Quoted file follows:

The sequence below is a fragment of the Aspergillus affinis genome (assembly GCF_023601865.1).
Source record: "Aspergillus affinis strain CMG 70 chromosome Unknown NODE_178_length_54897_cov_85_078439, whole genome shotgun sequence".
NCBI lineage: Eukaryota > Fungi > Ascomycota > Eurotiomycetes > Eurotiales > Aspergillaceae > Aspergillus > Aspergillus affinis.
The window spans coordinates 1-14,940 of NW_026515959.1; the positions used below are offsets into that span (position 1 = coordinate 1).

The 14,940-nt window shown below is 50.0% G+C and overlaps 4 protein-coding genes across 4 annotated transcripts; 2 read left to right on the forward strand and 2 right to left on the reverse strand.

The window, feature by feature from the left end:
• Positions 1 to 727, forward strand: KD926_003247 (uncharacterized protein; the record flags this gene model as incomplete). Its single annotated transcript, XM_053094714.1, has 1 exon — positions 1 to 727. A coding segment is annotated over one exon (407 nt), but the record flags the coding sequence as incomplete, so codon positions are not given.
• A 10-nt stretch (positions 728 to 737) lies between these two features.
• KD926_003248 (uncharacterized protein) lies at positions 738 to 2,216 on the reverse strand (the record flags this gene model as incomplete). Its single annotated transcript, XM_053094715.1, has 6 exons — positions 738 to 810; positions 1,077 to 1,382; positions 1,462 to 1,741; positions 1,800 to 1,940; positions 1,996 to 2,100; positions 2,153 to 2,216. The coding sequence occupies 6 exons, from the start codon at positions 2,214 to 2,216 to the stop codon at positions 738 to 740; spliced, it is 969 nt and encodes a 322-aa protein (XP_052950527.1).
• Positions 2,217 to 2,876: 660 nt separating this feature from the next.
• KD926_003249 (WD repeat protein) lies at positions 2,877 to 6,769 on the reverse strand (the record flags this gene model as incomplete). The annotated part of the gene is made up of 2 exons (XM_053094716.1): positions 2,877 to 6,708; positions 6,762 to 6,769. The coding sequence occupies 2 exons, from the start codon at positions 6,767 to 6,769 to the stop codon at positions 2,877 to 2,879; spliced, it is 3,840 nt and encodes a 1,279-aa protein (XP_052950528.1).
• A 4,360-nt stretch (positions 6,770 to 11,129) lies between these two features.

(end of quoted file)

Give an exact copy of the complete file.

The sequence below is a fragment of the Aspergillus affinis genome (assembly GCF_023601865.1).
Source record: "Aspergillus affinis strain CMG 70 chromosome Unknown NODE_178_length_54897_cov_85_078439, whole genome shotgun sequence".
NCBI lineage: Eukaryota > Fungi > Ascomycota > Eurotiomycetes > Eurotiales > Aspergillaceae > Aspergillus > Aspergillus affinis.
The window spans coordinates 1-14,940 of NW_026515959.1; the positions used below are offsets into that span (position 1 = coordinate 1).

The 14,940-nt window shown below is 50.0% G+C and overlaps 4 protein-coding genes across 4 annotated transcripts; 2 read left to right on the forward strand and 2 right to left on the reverse strand.

The window, feature by feature from the left end:
• Positions 1 to 727, forward strand: KD926_003247 (uncharacterized protein; the record flags this gene model as incomplete). Its single annotated transcript, XM_053094714.1, has 1 exon — positions 1 to 727. A coding segment is annotated over one exon (407 nt), but the record flags the coding sequence as incomplete, so codon positions are not given.
• A 10-nt stretch (positions 728 to 737) lies between these two features.
• KD926_003248 (uncharacterized protein) lies at positions 738 to 2,216 on the reverse strand (the record flags this gene model as incomplete). Its single annotated transcript, XM_053094715.1, has 6 exons — positions 738 to 810; positions 1,077 to 1,382; positions 1,462 to 1,741; positions 1,800 to 1,940; positions 1,996 to 2,100; positions 2,153 to 2,216. The coding sequence occupies 6 exons, from the start codon at positions 2,214 to 2,216 to the stop codon at positions 738 to 740; spliced, it is 969 nt and encodes a 322-aa protein (XP_052950527.1).
• Positions 2,217 to 2,876: 660 nt separating this feature from the next.
• KD926_003249 (WD repeat protein) lies at positions 2,877 to 6,769 on the reverse strand (the record flags this gene model as incomplete). The annotated part of the gene is made up of 2 exons (XM_053094716.1): positions 2,877 to 6,708; positions 6,762 to 6,769. The coding sequence occupies 2 exons, from the start codon at positions 6,767 to 6,769 to the stop codon at positions 2,877 to 2,879; spliced, it is 3,840 nt and encodes a 1,279-aa protein (XP_052950528.1).
• A 4,360-nt stretch (positions 6,770 to 11,129) lies between these two features.